If you have a child in school, then you’ve probably added the role of “homeschool teacher” to your resume recently.
When the coronavirus pandemic closed schools back in March, many parents had to adjust to helping their children learn remotely. Perhaps you had to navigate new technology. Or revisit math problems you hadn’t seen since your own school days.
But can you imagine trying to help your child learn if you couldn’t even read and write yourself?
World Help staff recently spoke to our sponsorship partners in the Philippines over Zoom. They said that while all of the sponsored children are safe and healthy, those who live in the remote, rural areas had to find creative ways to complete schoolwork from home.
“We have challenges in certain tribes because parents cannot read,” one of our partners said. “Some use thumbprints to identify themselves.”
These parents never had the opportunity to get an education. All they’ve known is manual labor. And since they can’t even write their own names, they’re unable to help their children with their schoolwork.
Thankfully, our partners on the ground are distributing lessons and school supplies to families in these remote areas.
Many of the children are out of range for internet access and don’t own cell phones, so online learning is out of the question. Instead, the sponsorship staff visits each child’s home — while wearing masks and social distancing — to help the kids complete the worksheets and advance in their studies.
Schools may be closed right now, but these sponsored kids are still receiving an education!
And that’s not all. Through sponsorship, they also have access to nutritious food, clean water, medical care, spiritual mentorship, and so much more. These basic essentials have always been hard to come by for people living in poverty … but the coronavirus pandemic has multiplied the need.
“It’s already been five months since the country has been under quarantine,” one of the sponsorship staff in the Philippines said. “Most of the parents are daily earners. They start working early, and at the end of the day they get their pay. Most of their jobs are laborers like tricycle drivers, farmers, and fishermen. They only earn like six bucks a day.”
Now, they don’t even have that.
Businesses are closed, and fields are deserted. Social distancing has stripped these people of their jobs, leaving them desperate to provide for their loved ones.
That’s why sponsorship is so important.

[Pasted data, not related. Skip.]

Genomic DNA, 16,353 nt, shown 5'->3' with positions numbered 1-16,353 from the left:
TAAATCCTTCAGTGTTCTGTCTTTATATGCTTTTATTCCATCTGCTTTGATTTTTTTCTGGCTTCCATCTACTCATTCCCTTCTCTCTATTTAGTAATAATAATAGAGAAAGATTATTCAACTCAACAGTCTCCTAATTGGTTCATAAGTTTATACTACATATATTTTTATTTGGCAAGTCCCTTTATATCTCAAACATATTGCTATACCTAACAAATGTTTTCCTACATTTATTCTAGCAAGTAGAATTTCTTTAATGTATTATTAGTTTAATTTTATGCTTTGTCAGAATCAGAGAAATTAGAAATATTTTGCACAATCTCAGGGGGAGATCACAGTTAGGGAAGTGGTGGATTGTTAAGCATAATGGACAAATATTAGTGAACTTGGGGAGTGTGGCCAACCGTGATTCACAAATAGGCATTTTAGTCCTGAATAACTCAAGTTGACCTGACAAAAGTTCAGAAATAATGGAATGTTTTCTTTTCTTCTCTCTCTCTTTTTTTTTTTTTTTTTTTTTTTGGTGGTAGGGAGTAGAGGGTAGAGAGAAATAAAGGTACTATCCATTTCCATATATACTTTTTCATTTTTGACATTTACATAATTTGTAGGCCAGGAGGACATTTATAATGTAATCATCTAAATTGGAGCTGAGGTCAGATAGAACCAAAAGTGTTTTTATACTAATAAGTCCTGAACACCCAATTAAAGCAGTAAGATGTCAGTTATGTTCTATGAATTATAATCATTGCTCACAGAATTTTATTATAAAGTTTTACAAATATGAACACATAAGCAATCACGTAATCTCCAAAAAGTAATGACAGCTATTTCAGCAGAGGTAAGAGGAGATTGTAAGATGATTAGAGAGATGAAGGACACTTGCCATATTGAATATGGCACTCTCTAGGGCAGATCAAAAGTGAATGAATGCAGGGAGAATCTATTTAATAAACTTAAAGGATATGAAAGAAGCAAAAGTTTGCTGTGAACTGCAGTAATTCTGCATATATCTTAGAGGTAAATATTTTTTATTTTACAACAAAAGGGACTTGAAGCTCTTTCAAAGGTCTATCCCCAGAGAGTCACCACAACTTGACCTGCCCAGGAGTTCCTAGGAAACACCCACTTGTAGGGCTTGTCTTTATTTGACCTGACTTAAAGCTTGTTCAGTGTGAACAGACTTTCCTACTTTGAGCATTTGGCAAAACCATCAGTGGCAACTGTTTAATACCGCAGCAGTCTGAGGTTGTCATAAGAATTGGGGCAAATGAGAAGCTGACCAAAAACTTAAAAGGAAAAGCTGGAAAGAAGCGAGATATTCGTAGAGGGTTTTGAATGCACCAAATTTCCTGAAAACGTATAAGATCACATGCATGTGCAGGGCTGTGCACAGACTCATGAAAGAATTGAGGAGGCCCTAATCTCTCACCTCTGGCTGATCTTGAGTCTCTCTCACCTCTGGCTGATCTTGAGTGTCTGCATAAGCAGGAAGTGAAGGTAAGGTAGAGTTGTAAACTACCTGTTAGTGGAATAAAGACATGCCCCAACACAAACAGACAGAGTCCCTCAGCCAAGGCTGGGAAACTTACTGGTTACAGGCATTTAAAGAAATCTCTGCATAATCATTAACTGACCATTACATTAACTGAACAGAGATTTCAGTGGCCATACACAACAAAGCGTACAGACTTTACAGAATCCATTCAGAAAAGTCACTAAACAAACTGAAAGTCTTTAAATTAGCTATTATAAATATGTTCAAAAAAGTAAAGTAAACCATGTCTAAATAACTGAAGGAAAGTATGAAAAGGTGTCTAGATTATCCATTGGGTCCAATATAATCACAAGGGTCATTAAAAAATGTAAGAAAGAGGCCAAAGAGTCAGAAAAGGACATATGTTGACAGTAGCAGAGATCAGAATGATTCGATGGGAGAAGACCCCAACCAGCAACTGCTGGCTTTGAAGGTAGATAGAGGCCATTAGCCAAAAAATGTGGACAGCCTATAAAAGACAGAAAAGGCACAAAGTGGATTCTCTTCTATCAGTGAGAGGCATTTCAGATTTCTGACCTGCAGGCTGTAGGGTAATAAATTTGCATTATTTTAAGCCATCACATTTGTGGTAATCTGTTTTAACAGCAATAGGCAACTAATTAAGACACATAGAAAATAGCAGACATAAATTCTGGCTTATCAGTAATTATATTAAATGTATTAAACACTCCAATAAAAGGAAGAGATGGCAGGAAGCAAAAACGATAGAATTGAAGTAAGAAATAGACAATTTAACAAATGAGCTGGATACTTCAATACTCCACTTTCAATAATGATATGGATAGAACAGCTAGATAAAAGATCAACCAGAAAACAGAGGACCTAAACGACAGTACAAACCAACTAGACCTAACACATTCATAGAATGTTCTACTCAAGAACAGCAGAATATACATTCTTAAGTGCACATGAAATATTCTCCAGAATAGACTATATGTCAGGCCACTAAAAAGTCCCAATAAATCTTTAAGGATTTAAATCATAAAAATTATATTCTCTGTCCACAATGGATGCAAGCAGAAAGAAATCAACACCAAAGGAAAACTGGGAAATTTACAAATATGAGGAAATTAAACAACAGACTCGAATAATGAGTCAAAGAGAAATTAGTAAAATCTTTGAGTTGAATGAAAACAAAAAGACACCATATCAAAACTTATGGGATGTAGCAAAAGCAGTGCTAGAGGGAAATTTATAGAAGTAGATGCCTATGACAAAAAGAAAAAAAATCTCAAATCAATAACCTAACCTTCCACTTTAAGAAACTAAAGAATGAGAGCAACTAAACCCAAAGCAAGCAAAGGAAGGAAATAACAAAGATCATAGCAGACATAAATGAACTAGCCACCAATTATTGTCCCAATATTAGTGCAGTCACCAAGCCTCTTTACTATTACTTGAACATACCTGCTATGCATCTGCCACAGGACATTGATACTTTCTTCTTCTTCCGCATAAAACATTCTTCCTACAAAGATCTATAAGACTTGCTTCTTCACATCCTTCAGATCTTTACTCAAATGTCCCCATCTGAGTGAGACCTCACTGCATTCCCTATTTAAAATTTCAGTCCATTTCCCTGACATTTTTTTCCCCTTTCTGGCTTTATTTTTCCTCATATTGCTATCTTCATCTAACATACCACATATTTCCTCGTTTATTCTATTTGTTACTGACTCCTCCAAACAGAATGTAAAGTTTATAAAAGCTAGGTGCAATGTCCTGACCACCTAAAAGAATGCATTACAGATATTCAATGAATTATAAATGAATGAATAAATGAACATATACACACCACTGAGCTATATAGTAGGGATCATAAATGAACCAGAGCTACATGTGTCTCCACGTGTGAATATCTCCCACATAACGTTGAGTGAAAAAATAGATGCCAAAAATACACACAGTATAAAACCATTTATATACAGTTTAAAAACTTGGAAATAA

Despite the pandemic, children with sponsors have food every day. They don’t have to go to bed wondering if there will be something to eat tomorrow.
And they’re also being spiritually fed. Although churches are closed, pastors and church staff are finding new ways to connect and pray with the children online. And for those who don’t have internet, pastors are coming to their villages.
“The pastors are preaching using big sound systems,” our Filipino partner said. “They put it in the coconut trees so everyone can hear.”
This allows the children to worship and hear about God’s love while still staying a safe distance apart. Families stay inside their homes and listen as the speakers echo the message throughout their village!
Isn’t that incredible? Even in the midst of poverty and a raging pandemic, sponsored children continue to receive essentials like food, education, and the Gospel — and it’s all thanks to their sponsors.
Unfortunately, not every child in need has a sponsor looking out for them. In fact, since the start of the pandemic the number of new child sponsorships is down as much as 94 percent! And right now is when kids need sponsors the most.
Will you help a child who is without a sponsor? Your one-time gift of just $105 will provide three months of critical essentials like food, clean water, medicine, educational opportunities, and more to a child waiting for help.
We’ll even text you a photo of the boy or girl you are helping as a special thank you.
You can help make sure that a child in the Philippines or another country continues to learn, grow, and have everything he or she needs … even throughout this pandemic.
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